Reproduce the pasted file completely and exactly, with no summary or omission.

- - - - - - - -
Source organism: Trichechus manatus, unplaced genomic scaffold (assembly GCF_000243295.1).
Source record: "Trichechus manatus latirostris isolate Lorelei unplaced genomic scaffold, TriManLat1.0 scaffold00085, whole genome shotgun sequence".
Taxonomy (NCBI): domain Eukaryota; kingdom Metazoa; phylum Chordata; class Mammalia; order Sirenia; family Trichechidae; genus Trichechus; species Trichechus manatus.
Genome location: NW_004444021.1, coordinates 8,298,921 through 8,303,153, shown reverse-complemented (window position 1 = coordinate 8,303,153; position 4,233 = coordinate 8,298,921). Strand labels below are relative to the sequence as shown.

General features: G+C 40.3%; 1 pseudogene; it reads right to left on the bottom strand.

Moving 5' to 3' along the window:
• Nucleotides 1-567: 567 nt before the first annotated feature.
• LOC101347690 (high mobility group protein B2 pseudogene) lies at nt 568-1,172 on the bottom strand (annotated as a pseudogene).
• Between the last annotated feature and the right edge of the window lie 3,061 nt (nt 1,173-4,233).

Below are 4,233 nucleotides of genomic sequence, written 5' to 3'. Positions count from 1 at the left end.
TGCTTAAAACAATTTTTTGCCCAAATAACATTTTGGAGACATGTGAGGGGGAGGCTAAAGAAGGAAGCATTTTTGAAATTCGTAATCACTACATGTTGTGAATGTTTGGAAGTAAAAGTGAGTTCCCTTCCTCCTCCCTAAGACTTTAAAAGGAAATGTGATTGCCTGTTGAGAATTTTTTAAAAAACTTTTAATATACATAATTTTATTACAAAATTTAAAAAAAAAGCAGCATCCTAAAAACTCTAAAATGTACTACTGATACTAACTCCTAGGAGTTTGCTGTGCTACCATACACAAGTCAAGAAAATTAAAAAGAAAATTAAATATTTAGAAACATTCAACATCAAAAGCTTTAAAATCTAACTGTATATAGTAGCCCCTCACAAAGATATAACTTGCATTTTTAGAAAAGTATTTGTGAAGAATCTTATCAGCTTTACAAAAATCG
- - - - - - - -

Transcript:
Source organism: Trichechus manatus, unplaced genomic scaffold (assembly GCF_000243295.1).
Source record: "Trichechus manatus latirostris isolate Lorelei unplaced genomic scaffold, TriManLat1.0 scaffold00085, whole genome shotgun sequence".
Taxonomy (NCBI): domain Eukaryota; kingdom Metazoa; phylum Chordata; class Mammalia; order Sirenia; family Trichechidae; genus Trichechus; species Trichechus manatus.
Genome location: NW_004444021.1, coordinates 8,298,921 through 8,303,153, shown reverse-complemented (window position 1 = coordinate 8,303,153; position 4,233 = coordinate 8,298,921). Strand labels below are relative to the sequence as shown.

General features: G+C 40.3%; 1 pseudogene; it reads right to left on the bottom strand.

Moving 5' to 3' along the window:
• Nucleotides 1-567: 567 nt before the first annotated feature.
• LOC101347690 (high mobility group protein B2 pseudogene) lies at nt 568-1,172 on the bottom strand (annotated as a pseudogene).
• Between the last annotated feature and the right edge of the window lie 3,061 nt (nt 1,173-4,233).

Below are 4,233 nucleotides of genomic sequence, written 5' to 3'. Positions count from 1 at the left end.
TGCTTAAAACAATTTTTTGCCCAAATAACATTTTGGAGACATGTGAGGGGGAGGCTAAAGAAGGAAGCATTTTTGAAATTCGTAATCACTACATGTTGTGAATGTTTGGAAGTAAAAGTGAGTTCCCTTCCTCCTCCCTAAGACTTTAAAAGGAAATGTGATTGCCTGTTGAGAATTTTTTAAAAAACTTTTAATATACATAATTTTATTACAAAATTTAAAAAAAAAGCAGCATCCTAAAAACTCTAAAATGTACTACTGATACTAACTCCTAGGAGTTTGCTGTGCTACCATACACAAGTCAAGAAAATTAAAAAGAAAATTAAATATTTAGAAACATTCAACATCAAAAGCTTTAAAATCTAACTGTATATAGTAGCCCCTCACAAAGATATAACTTGCATTTTTAGAAAAGTATTTGTGAAGAATCTTATCAGCTTTACAAAAATCG